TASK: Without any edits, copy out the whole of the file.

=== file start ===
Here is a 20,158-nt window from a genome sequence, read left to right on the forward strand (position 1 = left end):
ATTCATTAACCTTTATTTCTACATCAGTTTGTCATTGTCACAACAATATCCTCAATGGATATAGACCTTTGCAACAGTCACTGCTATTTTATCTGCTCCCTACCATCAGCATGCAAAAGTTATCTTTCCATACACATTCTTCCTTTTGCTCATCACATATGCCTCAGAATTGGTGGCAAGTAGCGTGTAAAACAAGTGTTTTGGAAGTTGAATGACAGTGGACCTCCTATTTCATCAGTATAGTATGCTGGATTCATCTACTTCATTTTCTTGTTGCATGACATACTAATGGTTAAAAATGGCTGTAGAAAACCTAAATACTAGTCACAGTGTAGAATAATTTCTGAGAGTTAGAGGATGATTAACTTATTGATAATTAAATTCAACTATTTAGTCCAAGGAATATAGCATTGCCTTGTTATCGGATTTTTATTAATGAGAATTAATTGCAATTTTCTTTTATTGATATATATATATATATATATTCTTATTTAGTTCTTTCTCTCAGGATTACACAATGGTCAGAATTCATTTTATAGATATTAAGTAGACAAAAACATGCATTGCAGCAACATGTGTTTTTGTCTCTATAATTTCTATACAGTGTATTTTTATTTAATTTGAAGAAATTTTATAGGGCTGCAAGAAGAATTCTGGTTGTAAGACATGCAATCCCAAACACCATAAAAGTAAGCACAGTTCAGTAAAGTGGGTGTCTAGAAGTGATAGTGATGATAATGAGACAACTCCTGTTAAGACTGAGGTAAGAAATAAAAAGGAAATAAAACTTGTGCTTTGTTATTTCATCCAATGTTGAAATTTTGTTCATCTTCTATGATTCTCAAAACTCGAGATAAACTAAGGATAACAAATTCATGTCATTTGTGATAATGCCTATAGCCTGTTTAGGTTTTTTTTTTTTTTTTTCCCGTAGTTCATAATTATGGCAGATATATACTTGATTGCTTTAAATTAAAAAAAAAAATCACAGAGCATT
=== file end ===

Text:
Here is a 20,158-nt window from a genome sequence, read left to right on the forward strand (position 1 = left end):
ATTCATTAACCTTTATTTCTACATCAGTTTGTCATTGTCACAACAATATCCTCAATGGATATAGACCTTTGCAACAGTCACTGCTATTTTATCTGCTCCCTACCATCAGCATGCAAAAGTTATCTTTCCATACACATTCTTCCTTTTGCTCATCACATATGCCTCAGAATTGGTGGCAAGTAGCGTGTAAAACAAGTGTTTTGGAAGTTGAATGACAGTGGACCTCCTATTTCATCAGTATAGTATGCTGGATTCATCTACTTCATTTTCTTGTTGCATGACATACTAATGGTTAAAAATGGCTGTAGAAAACCTAAATACTAGTCACAGTGTAGAATAATTTCTGAGAGTTAGAGGATGATTAACTTATTGATAATTAAATTCAACTATTTAGTCCAAGGAATATAGCATTGCCTTGTTATCGGATTTTTATTAATGAGAATTAATTGCAATTTTCTTTTATTGATATATATATATATATATATTCTTATTTAGTTCTTTCTCTCAGGATTACACAATGGTCAGAATTCATTTTATAGATATTAAGTAGACAAAAACATGCATTGCAGCAACATGTGTTTTTGTCTCTATAATTTCTATACAGTGTATTTTTATTTAATTTGAAGAAATTTTATAGGGCTGCAAGAAGAATTCTGGTTGTAAGACATGCAATCCCAAACACCATAAAAGTAAGCACAGTTCAGTAAAGTGGGTGTCTAGAAGTGATAGTGATGATAATGAGACAACTCCTGTTAAGACTGAGGTAAGAAATAAAAAGGAAATAAAACTTGTGCTTTGTTATTTCATCCAATGTTGAAATTTTGTTCATCTTCTATGATTCTCAAAACTCGAGATAAACTAAGGATAACAAATTCATGTCATTTGTGATAATGCCTATAGCCTGTTTAGGTTTTTTTTTTTTTTTTTCCCGTAGTTCATAATTATGGCAGATATATACTTGATTGCTTTAAATTAAAAAAAAAAATCACAGAGCATT